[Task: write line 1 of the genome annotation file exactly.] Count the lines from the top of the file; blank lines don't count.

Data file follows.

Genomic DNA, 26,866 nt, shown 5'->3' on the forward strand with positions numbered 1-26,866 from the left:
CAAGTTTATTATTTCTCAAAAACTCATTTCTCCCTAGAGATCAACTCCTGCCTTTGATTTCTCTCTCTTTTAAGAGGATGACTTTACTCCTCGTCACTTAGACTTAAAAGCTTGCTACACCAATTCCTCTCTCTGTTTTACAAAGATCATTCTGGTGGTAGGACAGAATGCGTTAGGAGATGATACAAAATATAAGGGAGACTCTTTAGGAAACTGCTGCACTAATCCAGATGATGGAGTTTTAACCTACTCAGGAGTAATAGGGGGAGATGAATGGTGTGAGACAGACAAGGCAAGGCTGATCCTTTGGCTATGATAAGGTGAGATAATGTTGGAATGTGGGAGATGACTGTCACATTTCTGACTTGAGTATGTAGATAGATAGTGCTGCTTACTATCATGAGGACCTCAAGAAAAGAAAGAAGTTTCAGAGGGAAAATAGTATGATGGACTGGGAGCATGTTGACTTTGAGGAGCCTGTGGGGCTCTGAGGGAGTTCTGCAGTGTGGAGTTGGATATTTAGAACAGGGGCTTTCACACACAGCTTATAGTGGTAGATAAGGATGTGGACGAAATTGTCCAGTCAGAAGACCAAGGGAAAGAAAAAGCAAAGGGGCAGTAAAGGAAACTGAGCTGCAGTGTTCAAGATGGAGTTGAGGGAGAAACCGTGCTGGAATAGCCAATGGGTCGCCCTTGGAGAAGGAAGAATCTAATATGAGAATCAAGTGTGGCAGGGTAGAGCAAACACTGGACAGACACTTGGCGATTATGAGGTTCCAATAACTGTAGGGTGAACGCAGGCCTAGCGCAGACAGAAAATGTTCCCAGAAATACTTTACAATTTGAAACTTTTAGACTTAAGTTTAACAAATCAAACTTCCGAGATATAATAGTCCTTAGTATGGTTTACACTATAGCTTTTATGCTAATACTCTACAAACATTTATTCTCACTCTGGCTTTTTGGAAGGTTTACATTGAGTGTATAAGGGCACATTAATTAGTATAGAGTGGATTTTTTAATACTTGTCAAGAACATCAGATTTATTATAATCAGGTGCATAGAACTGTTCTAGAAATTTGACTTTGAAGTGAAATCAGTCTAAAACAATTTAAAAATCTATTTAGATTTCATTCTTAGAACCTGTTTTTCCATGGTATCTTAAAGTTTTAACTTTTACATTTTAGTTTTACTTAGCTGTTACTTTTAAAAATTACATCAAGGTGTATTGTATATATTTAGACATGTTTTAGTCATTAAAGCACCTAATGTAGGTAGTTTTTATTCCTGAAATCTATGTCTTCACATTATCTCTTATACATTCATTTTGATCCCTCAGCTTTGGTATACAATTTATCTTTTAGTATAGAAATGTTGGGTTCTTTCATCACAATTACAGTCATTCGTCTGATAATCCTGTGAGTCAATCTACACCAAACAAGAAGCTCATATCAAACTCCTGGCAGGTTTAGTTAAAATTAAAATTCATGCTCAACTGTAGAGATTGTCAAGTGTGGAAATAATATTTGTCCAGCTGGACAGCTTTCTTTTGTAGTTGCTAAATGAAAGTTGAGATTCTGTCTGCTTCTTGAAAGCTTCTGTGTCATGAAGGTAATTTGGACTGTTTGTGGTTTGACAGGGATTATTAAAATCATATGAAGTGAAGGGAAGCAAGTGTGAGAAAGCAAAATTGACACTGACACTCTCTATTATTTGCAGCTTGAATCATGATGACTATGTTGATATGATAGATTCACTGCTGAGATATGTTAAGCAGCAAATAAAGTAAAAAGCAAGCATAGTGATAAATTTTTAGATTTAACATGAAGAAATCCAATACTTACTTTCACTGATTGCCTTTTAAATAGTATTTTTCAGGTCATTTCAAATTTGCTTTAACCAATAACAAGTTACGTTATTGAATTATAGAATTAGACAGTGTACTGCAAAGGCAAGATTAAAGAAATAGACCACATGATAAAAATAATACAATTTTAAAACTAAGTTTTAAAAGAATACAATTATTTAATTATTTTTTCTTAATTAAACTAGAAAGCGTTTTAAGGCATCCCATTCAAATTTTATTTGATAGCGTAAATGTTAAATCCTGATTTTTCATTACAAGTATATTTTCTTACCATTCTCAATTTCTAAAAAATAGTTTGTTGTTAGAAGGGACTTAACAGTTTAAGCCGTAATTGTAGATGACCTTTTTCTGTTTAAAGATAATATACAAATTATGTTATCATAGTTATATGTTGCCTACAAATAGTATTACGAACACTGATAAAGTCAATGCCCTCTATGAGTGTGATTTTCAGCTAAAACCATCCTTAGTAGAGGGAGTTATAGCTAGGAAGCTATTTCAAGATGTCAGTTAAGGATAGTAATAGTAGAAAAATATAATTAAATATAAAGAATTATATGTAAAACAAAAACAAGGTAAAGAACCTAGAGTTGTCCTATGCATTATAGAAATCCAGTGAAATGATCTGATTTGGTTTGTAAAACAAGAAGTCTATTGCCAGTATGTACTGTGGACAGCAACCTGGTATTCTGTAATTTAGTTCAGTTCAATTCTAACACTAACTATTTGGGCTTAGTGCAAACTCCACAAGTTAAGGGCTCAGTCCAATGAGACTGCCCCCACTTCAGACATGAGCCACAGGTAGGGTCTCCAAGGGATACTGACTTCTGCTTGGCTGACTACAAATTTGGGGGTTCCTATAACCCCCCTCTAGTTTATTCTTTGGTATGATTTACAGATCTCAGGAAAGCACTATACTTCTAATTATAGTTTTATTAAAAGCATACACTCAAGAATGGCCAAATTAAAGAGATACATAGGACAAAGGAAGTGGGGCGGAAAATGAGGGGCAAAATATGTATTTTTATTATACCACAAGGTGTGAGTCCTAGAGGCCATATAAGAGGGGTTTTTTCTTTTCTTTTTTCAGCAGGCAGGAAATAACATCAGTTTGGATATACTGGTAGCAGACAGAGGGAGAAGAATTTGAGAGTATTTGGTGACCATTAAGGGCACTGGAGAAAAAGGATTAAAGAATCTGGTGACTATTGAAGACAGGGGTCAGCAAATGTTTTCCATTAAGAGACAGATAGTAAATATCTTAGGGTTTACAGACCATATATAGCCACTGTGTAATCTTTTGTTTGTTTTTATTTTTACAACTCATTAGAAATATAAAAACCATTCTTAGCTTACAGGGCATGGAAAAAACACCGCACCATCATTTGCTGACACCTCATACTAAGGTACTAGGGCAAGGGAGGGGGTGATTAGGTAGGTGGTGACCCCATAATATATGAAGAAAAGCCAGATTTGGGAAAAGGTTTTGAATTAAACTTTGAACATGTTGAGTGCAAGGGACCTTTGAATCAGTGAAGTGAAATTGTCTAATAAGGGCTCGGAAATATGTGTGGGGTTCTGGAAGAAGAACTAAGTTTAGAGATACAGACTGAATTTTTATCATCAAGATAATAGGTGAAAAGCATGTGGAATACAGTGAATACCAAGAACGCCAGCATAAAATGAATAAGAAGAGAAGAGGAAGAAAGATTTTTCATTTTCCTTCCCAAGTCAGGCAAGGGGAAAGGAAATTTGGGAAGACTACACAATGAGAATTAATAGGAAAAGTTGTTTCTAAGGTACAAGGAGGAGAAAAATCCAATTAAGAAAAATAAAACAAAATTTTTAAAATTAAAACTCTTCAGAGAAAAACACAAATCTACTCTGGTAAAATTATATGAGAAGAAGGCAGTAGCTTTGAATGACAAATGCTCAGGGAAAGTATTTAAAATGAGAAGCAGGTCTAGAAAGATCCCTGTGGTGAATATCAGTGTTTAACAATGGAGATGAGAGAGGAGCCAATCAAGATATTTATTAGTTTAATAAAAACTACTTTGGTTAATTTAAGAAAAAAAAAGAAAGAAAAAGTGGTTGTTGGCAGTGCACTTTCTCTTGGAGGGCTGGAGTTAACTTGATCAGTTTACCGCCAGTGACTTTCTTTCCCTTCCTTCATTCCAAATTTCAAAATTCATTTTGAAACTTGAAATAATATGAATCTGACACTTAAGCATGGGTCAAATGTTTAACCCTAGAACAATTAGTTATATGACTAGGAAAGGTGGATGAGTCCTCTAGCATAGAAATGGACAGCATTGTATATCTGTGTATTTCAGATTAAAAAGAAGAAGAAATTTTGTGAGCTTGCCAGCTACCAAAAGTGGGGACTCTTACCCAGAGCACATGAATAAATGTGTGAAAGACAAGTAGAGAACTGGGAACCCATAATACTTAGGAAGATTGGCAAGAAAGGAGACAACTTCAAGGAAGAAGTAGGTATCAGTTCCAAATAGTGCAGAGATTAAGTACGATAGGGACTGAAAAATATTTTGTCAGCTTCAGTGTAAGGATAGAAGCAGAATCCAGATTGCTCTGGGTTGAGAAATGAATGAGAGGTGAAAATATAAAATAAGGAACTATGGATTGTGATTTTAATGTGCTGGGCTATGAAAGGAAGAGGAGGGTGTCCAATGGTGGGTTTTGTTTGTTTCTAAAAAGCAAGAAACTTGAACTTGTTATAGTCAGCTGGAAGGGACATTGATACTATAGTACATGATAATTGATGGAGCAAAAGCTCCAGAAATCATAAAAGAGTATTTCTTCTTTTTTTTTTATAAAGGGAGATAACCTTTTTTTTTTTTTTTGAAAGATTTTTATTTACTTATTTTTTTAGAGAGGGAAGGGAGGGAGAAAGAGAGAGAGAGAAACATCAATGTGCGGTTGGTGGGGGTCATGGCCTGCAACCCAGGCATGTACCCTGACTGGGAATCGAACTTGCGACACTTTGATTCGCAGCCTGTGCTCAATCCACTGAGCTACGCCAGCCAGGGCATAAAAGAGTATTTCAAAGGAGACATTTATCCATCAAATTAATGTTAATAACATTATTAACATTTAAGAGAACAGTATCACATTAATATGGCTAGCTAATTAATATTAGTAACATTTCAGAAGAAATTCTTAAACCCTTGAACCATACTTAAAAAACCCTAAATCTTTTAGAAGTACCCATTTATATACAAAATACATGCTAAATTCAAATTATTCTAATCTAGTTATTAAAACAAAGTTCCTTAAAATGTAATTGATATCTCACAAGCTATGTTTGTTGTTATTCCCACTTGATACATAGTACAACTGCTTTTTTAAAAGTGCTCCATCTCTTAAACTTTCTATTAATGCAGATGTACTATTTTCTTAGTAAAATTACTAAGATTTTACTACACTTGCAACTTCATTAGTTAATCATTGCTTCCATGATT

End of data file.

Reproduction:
Genomic DNA, 26,866 nt, shown 5'->3' on the forward strand with positions numbered 1-26,866 from the left: